4 things we learned from EWS Burke 2022

1. The Pro Stage is a good indicator of who will finish on the podium.

In rounds 2, 3 and 4, the Saturday night Pro stage winner for the men and women was also the overall race winner at the end of the day on Sunday. In fact, at every round so far this year, with the exception of EWS Burke, the men’s and women’s Pro Stage winners have finished in the top 3 the next day, whether it’s because the Pro Stage is just a good indicator of what to expect on the longest day or there is a mental aspect to winning the Pro stage which continues on day two.

The only unlucky rider who won the Pro Stage and did not make it to the podium was Ella Conolly at EWS Burke. However, she was in third place until she dropped her chain on the final stage. On the other hand, the only rider not to finish in the top 3 of the Pro Stage who went on to win the overall race was Richie Rude at EWS Tweed Valley. He finished fourth in the Pro stage and took the overall victory on Sunday.

2. The race for the general classification is far from decided.

In the women’s series, it’s been a war of attrition this year. Ella Conolly took the first win of the season, Isabeau Courdurier took the next two and Harriet Harnden won the fourth and fifth rounds. However, none of them have been without a test this season, with a elbow injury knocking out Ella Conolly on lap 3, Harnden finishing a distant 34th on lap 2 after a puncture within the first 20 seconds of the Pro stage, and Isabeau Courdurier battling pain after to impale one’s foot on a branch at EWS-E Valberg in early July.

Currently, despite finishing 7th at EWS Burke, Courdurier leads the overall standings with 2,265 points, but it’s the ever-constant Morgane Charre who currently sits in second place at just 110 points after an incredible four straight second-place finishes. With a second place overall last year in addition, it’s a safe bet that she is aiming for the top step. With his second win of the season, Harnden moved up to third with 1,940 points.

In the men’s general series, Richie Rude and Jesse Melamed have traded back and forth all season. Richie Rude took the lead with a win at EWS Tweed Valley, but after his puncture on the final stage of the day at EWS Whistler he fell back to second place overall, despite Richie Rude having three wins . to the two of Jesse Melame. Richie Rude currently trails Jesse Melamed by 190 points with 2345 points to Jesse Melamed’s 2535 points. 2021 series winner Jack Moir sits in third place despite a slow start to the season and no wins so far with 2020 points.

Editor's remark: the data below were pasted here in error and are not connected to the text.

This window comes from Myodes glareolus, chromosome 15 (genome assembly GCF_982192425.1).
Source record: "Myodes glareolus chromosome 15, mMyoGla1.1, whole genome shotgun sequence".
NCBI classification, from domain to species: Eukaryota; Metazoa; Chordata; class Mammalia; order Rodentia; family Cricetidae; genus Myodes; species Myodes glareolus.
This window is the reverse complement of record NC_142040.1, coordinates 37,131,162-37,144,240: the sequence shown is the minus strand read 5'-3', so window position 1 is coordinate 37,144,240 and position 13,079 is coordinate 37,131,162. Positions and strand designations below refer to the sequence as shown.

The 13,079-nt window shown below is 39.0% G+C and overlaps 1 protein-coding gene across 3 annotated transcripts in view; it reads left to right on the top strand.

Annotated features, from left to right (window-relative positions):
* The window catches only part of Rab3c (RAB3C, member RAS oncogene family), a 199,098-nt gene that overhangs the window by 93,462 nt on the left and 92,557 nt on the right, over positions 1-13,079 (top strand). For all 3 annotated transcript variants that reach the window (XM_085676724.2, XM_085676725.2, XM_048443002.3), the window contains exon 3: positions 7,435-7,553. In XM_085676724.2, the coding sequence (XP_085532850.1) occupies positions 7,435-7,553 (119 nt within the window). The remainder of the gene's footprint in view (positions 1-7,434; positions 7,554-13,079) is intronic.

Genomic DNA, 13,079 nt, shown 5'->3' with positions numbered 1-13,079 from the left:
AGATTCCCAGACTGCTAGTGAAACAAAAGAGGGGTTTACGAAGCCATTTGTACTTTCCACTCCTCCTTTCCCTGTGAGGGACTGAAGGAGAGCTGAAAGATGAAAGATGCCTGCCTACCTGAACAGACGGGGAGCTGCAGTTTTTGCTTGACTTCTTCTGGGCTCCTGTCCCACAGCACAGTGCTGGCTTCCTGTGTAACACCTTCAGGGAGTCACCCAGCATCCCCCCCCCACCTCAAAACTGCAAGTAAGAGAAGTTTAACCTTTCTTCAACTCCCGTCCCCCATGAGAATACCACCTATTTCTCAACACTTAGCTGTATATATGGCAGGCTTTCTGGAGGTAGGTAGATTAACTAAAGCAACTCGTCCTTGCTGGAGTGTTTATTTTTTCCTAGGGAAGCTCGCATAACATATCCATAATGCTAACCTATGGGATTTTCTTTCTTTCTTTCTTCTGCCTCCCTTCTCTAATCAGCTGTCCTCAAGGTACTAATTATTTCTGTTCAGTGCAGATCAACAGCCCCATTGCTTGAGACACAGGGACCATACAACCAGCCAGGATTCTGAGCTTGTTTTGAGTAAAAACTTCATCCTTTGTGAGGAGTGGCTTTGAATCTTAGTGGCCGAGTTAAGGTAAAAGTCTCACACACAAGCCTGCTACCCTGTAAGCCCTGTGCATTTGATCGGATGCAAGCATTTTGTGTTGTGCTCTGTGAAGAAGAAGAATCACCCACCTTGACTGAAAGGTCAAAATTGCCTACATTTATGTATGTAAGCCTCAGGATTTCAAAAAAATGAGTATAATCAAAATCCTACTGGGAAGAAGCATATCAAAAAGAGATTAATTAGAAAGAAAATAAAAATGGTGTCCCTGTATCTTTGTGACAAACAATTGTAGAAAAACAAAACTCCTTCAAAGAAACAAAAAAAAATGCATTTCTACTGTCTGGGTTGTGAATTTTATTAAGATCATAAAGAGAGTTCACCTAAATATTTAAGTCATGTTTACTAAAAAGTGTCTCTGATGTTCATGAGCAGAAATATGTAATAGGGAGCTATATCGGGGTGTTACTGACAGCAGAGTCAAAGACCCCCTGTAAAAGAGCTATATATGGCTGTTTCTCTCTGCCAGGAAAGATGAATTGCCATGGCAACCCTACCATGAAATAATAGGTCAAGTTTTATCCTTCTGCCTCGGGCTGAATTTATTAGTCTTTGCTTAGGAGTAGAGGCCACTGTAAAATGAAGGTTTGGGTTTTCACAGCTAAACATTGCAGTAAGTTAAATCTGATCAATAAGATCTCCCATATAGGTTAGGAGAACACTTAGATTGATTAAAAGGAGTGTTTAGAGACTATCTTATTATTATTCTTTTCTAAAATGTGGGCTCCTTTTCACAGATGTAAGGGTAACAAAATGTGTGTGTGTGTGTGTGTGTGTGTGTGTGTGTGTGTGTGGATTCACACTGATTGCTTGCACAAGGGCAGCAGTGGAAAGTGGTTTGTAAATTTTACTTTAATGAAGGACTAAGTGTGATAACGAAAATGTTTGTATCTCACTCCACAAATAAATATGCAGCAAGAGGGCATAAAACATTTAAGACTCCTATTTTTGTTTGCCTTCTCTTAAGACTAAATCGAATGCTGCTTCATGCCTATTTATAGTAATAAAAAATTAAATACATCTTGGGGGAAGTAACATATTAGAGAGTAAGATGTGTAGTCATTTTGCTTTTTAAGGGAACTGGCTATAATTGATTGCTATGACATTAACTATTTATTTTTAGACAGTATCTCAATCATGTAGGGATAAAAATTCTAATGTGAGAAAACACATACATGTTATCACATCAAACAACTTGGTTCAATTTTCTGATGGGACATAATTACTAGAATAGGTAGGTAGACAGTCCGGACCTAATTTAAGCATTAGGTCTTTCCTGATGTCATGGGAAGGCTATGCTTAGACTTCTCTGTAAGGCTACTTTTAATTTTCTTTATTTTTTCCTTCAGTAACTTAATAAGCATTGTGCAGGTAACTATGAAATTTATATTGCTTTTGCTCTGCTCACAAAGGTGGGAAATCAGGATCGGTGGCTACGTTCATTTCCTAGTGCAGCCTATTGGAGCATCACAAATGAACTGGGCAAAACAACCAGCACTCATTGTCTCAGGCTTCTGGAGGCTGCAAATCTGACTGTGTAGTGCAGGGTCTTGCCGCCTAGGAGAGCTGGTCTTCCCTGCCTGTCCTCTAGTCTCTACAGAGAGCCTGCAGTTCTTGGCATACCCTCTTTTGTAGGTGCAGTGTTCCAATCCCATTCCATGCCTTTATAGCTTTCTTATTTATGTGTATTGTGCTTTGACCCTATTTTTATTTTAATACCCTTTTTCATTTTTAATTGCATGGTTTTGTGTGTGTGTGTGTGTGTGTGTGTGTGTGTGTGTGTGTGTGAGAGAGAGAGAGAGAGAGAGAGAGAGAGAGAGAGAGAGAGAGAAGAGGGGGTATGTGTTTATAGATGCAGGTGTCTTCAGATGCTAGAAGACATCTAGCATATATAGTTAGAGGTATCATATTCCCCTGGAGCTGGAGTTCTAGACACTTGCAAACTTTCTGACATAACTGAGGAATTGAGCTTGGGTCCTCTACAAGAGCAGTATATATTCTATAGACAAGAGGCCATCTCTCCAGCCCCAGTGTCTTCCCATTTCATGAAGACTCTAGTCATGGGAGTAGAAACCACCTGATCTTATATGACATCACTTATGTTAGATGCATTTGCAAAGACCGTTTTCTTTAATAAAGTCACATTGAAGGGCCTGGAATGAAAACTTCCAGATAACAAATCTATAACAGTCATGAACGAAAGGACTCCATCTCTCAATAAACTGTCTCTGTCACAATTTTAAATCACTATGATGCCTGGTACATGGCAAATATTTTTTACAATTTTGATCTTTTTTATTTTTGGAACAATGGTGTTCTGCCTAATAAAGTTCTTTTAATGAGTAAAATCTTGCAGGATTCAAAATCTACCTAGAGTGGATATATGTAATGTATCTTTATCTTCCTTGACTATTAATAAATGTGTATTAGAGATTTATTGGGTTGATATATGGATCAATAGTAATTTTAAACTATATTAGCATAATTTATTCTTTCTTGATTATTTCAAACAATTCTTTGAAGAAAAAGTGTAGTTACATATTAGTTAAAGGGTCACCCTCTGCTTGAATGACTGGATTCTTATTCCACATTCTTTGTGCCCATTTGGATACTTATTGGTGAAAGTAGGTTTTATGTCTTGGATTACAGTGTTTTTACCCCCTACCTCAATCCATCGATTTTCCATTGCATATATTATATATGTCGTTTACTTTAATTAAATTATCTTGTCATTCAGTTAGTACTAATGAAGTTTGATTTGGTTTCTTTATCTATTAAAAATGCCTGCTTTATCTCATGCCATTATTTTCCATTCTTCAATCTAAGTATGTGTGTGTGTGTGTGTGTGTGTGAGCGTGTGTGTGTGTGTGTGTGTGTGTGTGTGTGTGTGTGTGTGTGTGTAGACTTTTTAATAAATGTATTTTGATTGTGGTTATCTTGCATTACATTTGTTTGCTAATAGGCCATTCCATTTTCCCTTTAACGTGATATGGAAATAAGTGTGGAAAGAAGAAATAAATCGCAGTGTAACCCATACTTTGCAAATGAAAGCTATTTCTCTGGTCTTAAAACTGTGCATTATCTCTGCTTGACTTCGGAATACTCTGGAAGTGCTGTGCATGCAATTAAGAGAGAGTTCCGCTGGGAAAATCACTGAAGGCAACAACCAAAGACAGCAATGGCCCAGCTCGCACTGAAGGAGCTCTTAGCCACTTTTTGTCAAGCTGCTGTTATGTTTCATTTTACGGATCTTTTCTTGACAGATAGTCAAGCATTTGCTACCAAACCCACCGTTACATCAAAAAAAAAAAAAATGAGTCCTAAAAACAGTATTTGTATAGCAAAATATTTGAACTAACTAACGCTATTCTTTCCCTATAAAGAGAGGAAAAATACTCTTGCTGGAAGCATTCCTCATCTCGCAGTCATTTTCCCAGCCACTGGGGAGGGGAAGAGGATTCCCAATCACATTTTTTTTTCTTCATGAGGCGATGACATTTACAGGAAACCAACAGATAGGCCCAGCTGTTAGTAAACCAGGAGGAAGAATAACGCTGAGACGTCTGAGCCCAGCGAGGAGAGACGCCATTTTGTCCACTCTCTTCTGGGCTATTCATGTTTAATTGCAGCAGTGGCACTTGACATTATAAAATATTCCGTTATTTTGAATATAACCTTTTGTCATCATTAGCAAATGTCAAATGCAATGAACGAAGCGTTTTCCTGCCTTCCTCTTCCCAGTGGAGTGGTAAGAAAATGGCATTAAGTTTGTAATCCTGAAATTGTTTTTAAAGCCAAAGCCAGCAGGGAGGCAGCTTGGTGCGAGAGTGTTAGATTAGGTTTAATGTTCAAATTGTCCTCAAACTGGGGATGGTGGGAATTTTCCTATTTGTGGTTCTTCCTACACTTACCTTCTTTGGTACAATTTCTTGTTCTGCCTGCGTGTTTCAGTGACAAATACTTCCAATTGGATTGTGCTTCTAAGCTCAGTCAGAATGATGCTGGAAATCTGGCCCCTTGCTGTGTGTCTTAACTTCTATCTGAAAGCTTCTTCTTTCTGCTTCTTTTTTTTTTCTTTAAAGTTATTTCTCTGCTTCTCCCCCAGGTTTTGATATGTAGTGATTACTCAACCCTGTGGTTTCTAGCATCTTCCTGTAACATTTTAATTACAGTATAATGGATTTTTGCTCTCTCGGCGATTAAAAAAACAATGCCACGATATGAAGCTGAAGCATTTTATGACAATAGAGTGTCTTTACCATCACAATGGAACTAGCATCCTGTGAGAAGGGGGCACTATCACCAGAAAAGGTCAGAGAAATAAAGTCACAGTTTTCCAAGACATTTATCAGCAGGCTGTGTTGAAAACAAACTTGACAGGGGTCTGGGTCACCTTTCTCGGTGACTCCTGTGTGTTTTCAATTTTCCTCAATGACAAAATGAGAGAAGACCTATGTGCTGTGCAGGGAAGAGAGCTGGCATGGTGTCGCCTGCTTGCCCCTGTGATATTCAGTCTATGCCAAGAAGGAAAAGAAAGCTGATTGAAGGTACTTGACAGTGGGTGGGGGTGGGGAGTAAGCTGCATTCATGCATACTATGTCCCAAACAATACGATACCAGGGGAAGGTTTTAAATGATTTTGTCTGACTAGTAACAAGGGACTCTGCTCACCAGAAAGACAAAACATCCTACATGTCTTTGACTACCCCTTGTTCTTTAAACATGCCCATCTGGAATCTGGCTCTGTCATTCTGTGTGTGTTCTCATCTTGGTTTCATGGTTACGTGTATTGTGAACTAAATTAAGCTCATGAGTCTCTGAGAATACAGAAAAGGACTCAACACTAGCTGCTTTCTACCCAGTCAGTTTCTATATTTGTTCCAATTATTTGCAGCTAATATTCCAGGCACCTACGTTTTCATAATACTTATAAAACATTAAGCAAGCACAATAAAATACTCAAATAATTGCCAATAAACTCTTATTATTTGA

With only three rounds to go, every position will count as there is a significant drop in points depending on where you finish in the leaderboard. Riders get 520 points for victory, 450 points for second place and 420 points for third place. The Pro Stage and Queen Stage points will also be hotly contested at 25 points each.

3. Never rely on Jill Kintner.

Jill Kintner finished second at EWS Tasmania in 2019, winning two stages along the way. She was set to perform at EWS Whistler later this season, before illness knocked her out of the running. Although she’s done a few enduro races on the North American circuit since 2019, we haven’t seen her at an EWS race since her disappointing race at Whistler, and anyone could guess how she would fare. in ever stronger women. SAP field.

With an eighth place finish on the Pro Stage and a 14th on the Stage 2 Pedal, you might have briefly mistaken Jill Kintner for a midrange rider at EWS Burke. Although more than respectable, especially for someone who has only done a handful of EWS races in her career, Jill Kintner has proven she has a lot more to offer in Vermont, saying she prefers stages with less pedaling later in the race. She took second place on stage 3, third on stage 4, fourth on stage 5 and 5th on stage 6. She finished sixth on the day. We’re not considering not putting her on our Fantasy Enduro team for Sugarloaf next week.

4. The overall winners of 2021 have had a difficult start to 2022.

2021 Men’s Overall winner Jack Moir started 2022 with a 26th place finish but managed to move up the standings to third place, albeit a relatively clear 2020 points from series leader Jesse Melamed’s 2535. Jack Moir had an impressive five wins last season but has yet to step onto the top step of the podium this year.

On the women’s side however, Melanie Pugin has struggled to find her groove this season. She has two wins in 2021 and five podiums, which was enough to clinch her in first place at the end of the season. So far this season though, she hasn’t landed on the podium at all with 15th, 4th, 5th, 5th and 9th place finishes. With three rounds remaining in the season, we hope to see her continue to gain momentum.

Other facts:
• As a first year pro, Jack Menzies finished an impressive 9th place.
• Richie Rude’s 90-year-old grandmother was on the sidelines to cheer him on on race day. Rude’s time at the top of the score sheet could be as long as Greg Minnaar’s with those genes.
• After a heartbreak in Whistler last weekend, Andréane Lanthier Nadeau’s streak of back luck continues as she was forced to miss this round after testing positive for Covid.
• In the U21 men’s competition, Australia’s Luke-Meier Smith clocked an overall time that would have given him ninth place in the senior men’s category.

Wiley C. Thompson